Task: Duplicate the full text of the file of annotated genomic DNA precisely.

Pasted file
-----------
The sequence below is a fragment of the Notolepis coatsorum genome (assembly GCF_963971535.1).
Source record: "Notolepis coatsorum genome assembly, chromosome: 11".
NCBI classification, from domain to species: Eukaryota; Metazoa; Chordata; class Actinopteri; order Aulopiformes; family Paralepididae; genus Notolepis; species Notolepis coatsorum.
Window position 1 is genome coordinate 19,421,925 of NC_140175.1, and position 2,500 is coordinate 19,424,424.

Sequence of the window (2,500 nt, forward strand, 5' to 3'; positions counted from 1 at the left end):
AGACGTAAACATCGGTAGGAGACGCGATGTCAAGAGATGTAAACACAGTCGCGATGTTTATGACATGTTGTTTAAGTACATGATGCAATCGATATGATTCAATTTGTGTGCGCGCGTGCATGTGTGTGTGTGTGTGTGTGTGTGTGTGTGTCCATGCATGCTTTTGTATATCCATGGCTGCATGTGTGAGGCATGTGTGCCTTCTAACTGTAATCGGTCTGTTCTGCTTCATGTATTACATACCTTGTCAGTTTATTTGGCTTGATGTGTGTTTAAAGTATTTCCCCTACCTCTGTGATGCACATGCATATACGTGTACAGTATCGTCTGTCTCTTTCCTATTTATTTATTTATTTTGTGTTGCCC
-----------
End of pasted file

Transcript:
The sequence below is a fragment of the Notolepis coatsorum genome (assembly GCF_963971535.1).
Source record: "Notolepis coatsorum genome assembly, chromosome: 11".
NCBI classification, from domain to species: Eukaryota; Metazoa; Chordata; class Actinopteri; order Aulopiformes; family Paralepididae; genus Notolepis; species Notolepis coatsorum.
Window position 1 is genome coordinate 19,421,925 of NC_140175.1, and position 2,500 is coordinate 19,424,424.

Sequence of the window (2,500 nt, forward strand, 5' to 3'; positions counted from 1 at the left end):
AGACGTAAACATCGGTAGGAGACGCGATGTCAAGAGATGTAAACACAGTCGCGATGTTTATGACATGTTGTTTAAGTACATGATGCAATCGATATGATTCAATTTGTGTGCGCGCGTGCATGTGTGTGTGTGTGTGTGTGTGTGTGTGTGTCCATGCATGCTTTTGTATATCCATGGCTGCATGTGTGAGGCATGTGTGCCTTCTAACTGTAATCGGTCTGTTCTGCTTCATGTATTACATACCTTGTCAGTTTATTTGGCTTGATGTGTGTTTAAAGTATTTCCCCTACCTCTGTGATGCACATGCATATACGTGTACAGTATCGTCTGTCTCTTTCCTATTTATTTATTTATTTTGTGTTGCCC